experience inauthentic. I have seen the ocean from
the top of a mountain even though I have not become
one with it. In the same way you can see the soul
from the topmost peak of your body.
The body too has its peak- its peak experiences.
If you have a very deep experience of the body
you can get a glimpse of the soul in it....."
"......Many times such a man makes the mistake of
thinking that this experience is enough. This experience
can be had from music, from poetry, from natural
beauty and from other such things. But all these are
"....All the same, it is not unauthentic; it is elementary.
The elementary experience can take place either in
the body or the mind. And it is not partial; it is complete,
but it is confined to the realm of the mind. It is not the
soul, because in the experience of the soul there is no
"So Vivekananda's experience [of samadhi through
contact with Ramakrishna] was an authentic
experience, but its authenticity is psychic and
not spiritual. This too, however, is not a small happening;
it does not happen to all. It requires a very powerful
and matured mind."
Melody: I finally 'get' it. :-)
A new edition of "All Else Is Bondage" by Wei Wu Wei is available at
your local book store, special order, or Amazon. Here's a piece.
Nowhere, where I am an object, am I; nor where any part of "me" is an
object is it part of me or is mine. Only here where I can see nothing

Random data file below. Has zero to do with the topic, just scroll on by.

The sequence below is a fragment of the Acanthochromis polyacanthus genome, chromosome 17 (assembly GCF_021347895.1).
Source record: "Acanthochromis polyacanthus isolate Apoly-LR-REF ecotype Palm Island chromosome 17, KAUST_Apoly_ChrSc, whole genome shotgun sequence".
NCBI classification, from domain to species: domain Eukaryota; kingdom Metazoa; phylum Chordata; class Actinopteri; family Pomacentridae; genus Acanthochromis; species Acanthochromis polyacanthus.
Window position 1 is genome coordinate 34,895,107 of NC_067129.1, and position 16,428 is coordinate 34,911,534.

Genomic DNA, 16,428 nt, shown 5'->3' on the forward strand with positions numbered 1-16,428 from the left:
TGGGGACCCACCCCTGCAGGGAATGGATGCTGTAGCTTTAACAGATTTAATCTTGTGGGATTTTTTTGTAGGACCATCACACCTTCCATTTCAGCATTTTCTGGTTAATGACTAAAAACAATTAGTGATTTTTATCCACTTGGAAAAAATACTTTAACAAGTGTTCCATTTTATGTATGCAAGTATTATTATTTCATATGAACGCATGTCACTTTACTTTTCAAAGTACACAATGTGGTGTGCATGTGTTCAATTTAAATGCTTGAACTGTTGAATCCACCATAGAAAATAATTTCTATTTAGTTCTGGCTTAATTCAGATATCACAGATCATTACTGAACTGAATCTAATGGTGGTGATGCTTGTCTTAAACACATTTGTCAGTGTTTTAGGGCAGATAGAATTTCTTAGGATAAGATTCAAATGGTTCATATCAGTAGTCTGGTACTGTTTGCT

(but the objective universe) am I--and I am only an absence objectively.
When I realize that, I cease also to be an individual "I",
_for_anything_individual_ is thereby an object.
My objective absence is the presence of pure non-objectivity, which is
My only existence is non objective, as non-objectivity itself.
I cannot be portrayed in any way, drawn, photographed or described. That
which impersonally I am has no qualities or resemblance to an individual
subject-object, which is purely conceptual.
footnote: A "self", an "ego", any kind of separated personality or
being, is an object. That is why nothing of the kind is--as the Diamond
Sutra so repeatedly insists.
My objective self only has a conceptual existence.
Non-objectively I am the apparent universe.
Identifying myself with my conceptual object is what constitutes
bondage. Realizing that my conceptual object only exists in so far as it
and its subject are this phenomenal absence here and now--constitutes
I am my phenomenal absence.
Initially, a deep understanding of that nature would be on the level
of thought... deep enough to affect both the "conscious" and
the "unconscious" levels of thought.
But it seems here that such an understanding can act as a bridge to
something entirely beyond thought. An understanding of that nature
would encourage thought to "see itself" as futile, and *poof*.
That's what I meant when saying "the rest" comes of its own accord.
No endless loop - simply come to the deep understanding or
realization, and then drop it.